“Fascinating and thought provoking…Halpern’s engaging account is a great human story and should be of interest as well to anyone fascinated by the still-unsolved questions that they pursued together.” Wall Street Journal
“[A] fascinating book…Takes the time to explain the intricacies and significance of the two men’s work in wonderfully clear ways. He employs helpful analogies and metaphors to lower the reader gently into a strange new world…[written with] entertaining and evocative prose.” New Scientist
“A highly approachable book that will appeal to readers high school and up, who are interested in physics, the history of science, and the human and political aspects of scientists and their work.” Library Journal
“What Halpern plucks from obscurity is the revealing backstory of how Einstein claimed an improbable intellectual sibling in his quixotic fight against quantum randomness.…A tale of cosmic ambitions in earthbound men.” Booklist
“With verve, Halpern explores the fragile nature of scientific collaboration…Give Halpern serious credit for melding the wealth of math and physics that influenced both Einstein and Schrödinger’s work into a coherent whole…The author imbues the story with issues that touched the personal lives of both men…[and] ably explores the clashing personalities and worldviews that had physics in churning ferment during the early part of the twentieth century.” Kirkus Reviews
“With his trademark grace and clarity, Paul Halpern shines new light on the personalities, lives, and achievements of two of the twentieth century’s greatest theoretical physics, at the same time illuminating the fascinating interactions between the two. Halpern has a rare talent for bringing both the physics and the human stories to life.” Kenneth W. Ford, former director of the American Institute of Physics and author of 101 Quantum Questions
“Sean Runnette is an excellent narrator for this double biography of two great physicists…The author has a knack for explaining scientific concepts in comprehensible terms, no easy thing, and Runnette is up to the task, too. His command of technical terms and place names in English and German is almost flawless….He manages the almost impossible by consistently distinguishing the names of Max Born and Niels Bohr. (Halpern uses only last names.) This work is a significant addition to the intellectual history of twentieth-century physics.” AudioFile

Reviews

Reviews

by Rogue Writer 9/13/2017
Overall Performance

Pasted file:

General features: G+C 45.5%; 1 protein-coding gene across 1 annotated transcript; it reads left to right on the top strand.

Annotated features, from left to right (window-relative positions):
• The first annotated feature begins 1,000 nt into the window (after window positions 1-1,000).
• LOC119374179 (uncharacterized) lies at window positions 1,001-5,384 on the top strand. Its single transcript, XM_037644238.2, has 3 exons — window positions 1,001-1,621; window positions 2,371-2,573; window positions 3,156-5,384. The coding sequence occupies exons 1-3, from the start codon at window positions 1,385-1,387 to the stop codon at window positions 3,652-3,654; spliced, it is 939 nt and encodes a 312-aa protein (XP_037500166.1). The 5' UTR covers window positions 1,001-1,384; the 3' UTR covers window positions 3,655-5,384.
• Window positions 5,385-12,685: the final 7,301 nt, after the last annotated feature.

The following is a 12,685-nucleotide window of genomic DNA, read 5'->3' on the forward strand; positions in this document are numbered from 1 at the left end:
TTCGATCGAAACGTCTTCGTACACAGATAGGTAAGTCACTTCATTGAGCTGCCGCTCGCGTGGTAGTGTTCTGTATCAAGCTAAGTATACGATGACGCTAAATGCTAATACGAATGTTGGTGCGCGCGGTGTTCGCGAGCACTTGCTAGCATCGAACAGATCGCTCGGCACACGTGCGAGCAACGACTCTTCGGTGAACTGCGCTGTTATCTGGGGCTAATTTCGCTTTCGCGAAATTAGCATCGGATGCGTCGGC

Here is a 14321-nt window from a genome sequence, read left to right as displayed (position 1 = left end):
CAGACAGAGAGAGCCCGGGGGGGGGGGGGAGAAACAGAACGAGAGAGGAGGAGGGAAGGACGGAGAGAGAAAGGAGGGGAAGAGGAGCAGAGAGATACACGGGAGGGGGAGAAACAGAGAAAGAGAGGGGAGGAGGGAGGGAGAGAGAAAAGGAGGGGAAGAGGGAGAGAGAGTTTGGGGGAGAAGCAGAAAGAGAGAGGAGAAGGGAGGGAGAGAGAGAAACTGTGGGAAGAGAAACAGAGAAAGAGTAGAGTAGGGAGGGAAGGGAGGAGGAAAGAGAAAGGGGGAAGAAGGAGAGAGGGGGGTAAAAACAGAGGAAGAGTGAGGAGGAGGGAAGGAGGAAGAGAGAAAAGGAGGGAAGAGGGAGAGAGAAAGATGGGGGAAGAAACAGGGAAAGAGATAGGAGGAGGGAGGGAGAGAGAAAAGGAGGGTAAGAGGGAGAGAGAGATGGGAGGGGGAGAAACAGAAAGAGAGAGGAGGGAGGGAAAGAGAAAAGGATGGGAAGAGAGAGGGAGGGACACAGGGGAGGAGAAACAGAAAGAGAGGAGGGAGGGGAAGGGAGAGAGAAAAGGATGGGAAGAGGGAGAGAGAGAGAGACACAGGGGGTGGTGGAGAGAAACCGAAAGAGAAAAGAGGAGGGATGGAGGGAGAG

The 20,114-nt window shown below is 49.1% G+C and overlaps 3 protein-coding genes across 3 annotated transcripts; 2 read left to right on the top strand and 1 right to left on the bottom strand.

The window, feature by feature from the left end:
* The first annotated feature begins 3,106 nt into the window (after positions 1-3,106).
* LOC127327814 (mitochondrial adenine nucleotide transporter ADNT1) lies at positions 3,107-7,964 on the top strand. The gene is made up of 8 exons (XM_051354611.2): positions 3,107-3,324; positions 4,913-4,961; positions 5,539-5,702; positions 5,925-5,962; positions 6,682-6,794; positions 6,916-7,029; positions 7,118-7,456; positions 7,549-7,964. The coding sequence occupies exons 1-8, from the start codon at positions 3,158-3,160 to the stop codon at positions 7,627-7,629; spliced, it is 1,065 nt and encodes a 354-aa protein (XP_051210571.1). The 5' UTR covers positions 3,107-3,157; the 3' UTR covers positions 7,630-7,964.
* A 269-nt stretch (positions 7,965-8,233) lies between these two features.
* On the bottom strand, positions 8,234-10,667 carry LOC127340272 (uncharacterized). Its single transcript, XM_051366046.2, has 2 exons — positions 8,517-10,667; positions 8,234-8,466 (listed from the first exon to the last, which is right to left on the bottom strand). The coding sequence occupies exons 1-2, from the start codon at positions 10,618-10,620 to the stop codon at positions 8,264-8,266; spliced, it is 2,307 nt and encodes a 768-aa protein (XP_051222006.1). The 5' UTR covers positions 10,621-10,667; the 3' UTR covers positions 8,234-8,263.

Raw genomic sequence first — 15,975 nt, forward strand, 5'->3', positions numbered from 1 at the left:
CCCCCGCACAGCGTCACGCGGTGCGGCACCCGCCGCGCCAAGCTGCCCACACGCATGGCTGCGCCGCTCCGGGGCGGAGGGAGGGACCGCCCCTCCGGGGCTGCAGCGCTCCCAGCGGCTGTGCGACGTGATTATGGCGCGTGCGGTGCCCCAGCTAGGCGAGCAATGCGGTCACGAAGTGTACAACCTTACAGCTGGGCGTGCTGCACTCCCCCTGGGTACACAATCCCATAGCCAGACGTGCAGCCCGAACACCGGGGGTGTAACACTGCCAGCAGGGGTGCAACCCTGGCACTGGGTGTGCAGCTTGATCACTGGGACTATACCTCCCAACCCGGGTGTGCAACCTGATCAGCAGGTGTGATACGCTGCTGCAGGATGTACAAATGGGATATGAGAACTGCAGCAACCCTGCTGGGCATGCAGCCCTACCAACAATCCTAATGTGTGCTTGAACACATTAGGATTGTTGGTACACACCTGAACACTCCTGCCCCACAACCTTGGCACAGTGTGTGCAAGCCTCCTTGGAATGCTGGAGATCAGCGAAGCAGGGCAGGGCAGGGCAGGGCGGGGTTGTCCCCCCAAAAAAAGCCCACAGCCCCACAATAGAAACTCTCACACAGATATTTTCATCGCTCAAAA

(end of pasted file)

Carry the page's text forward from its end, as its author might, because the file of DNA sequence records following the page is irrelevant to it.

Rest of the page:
Narration
Story

A Bit Complex But Worth the Listen

I loved this book. It gets dense and tough to comprehend at times, but right as it does, Halpern takes a moment to provide analogies that make it easy to visualize examples that demonstrate the super-complex concepts.

I was especially intrigued by Schrodinger’s life and found him a far more compelling, complex, and open-minded person than Einstein. This book also further shored up my belief that Einstein was a bit more hype than genius. Please don’t misread that as me saying he wasn’t a genius; he most certainly was, one of the greatest we’ve ever known. The scientific community started to treat him like a stuffy professor unwilling to consider new ideas after the heydays of the General Theory of Relativity, even though he was the darling of popular culture. I found it ironic but not surprising that he continually shot down other emerging theorists’ attempts to advance new theories, when he himself initially faced the same obstacles. Schrodinger was much more open to exploring new ideas and to expanding his knowledge. Also delightful about this book is how Halpern adds just enough humorous touches at the right points in the book.

Author

Author Bio: Paul Halpern PhD

Author Bio: Paul Halpern PhD

Paul Halpern, PhD, is a professor of physics at the University of the Sciences in Philadelphia and the author of fifteen popular science books, including Einstein’s Dice and Schrödinger’s Cat. He is the 2002 recipient of a John Simon Guggenheim Memorial Foundation Fellowship, awarded for research that ultimately resulted in the book The Great Beyond: Higher Dimensions, Parallel Universes, and the Extraordinary Search for a Theory of Everything.

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Details

Details

Available Formats : Digital Download, Digital Rental, CD
Category: Nonfiction/Science
Runtime: 10.30
Audience: Adult
Language: English